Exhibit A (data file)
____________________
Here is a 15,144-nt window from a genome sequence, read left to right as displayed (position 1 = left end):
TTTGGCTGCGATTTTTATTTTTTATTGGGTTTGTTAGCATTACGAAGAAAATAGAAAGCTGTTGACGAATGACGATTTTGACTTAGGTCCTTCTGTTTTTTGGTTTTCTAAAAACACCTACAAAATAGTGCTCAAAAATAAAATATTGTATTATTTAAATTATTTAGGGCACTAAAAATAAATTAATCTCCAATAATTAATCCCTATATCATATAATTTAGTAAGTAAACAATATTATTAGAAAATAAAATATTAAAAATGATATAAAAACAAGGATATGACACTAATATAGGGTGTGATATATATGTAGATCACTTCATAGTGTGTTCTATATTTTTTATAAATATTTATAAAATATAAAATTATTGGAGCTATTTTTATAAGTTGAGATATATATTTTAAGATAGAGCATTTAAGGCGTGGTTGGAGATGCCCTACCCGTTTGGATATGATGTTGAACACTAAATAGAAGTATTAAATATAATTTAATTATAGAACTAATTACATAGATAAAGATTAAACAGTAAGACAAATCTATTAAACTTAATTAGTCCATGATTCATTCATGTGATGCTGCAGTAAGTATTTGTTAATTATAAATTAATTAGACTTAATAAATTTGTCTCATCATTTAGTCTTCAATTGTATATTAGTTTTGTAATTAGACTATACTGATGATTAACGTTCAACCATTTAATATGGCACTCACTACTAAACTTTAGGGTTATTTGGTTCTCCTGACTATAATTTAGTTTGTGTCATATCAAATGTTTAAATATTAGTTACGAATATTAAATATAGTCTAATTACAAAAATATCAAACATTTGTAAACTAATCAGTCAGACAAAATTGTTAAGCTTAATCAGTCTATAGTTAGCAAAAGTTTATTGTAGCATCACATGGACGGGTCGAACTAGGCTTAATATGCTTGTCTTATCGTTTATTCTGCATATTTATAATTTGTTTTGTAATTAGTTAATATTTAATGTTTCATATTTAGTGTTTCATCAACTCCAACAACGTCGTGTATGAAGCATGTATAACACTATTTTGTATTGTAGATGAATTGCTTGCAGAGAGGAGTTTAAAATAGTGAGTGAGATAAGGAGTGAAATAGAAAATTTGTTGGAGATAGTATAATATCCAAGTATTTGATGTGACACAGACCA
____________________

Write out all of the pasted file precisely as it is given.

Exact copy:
Here is a 15,144-nt window from a genome sequence, read left to right as displayed (position 1 = left end):
TTTGGCTGCGATTTTTATTTTTTATTGGGTTTGTTAGCATTACGAAGAAAATAGAAAGCTGTTGACGAATGACGATTTTGACTTAGGTCCTTCTGTTTTTTGGTTTTCTAAAAACACCTACAAAATAGTGCTCAAAAATAAAATATTGTATTATTTAAATTATTTAGGGCACTAAAAATAAATTAATCTCCAATAATTAATCCCTATATCATATAATTTAGTAAGTAAACAATATTATTAGAAAATAAAATATTAAAAATGATATAAAAACAAGGATATGACACTAATATAGGGTGTGATATATATGTAGATCACTTCATAGTGTGTTCTATATTTTTTATAAATATTTATAAAATATAAAATTATTGGAGCTATTTTTATAAGTTGAGATATATATTTTAAGATAGAGCATTTAAGGCGTGGTTGGAGATGCCCTACCCGTTTGGATATGATGTTGAACACTAAATAGAAGTATTAAATATAATTTAATTATAGAACTAATTACATAGATAAAGATTAAACAGTAAGACAAATCTATTAAACTTAATTAGTCCATGATTCATTCATGTGATGCTGCAGTAAGTATTTGTTAATTATAAATTAATTAGACTTAATAAATTTGTCTCATCATTTAGTCTTCAATTGTATATTAGTTTTGTAATTAGACTATACTGATGATTAACGTTCAACCATTTAATATGGCACTCACTACTAAACTTTAGGGTTATTTGGTTCTCCTGACTATAATTTAGTTTGTGTCATATCAAATGTTTAAATATTAGTTACGAATATTAAATATAGTCTAATTACAAAAATATCAAACATTTGTAAACTAATCAGTCAGACAAAATTGTTAAGCTTAATCAGTCTATAGTTAGCAAAAGTTTATTGTAGCATCACATGGACGGGTCGAACTAGGCTTAATATGCTTGTCTTATCGTTTATTCTGCATATTTATAATTTGTTTTGTAATTAGTTAATATTTAATGTTTCATATTTAGTGTTTCATCAACTCCAACAACGTCGTGTATGAAGCATGTATAACACTATTTTGTATTGTAGATGAATTGCTTGCAGAGAGGAGTTTAAAATAGTGAGTGAGATAAGGAGTGAAATAGAAAATTTGTTGGAGATAGTATAATATCCAAGTATTTGATGTGACACAGACCA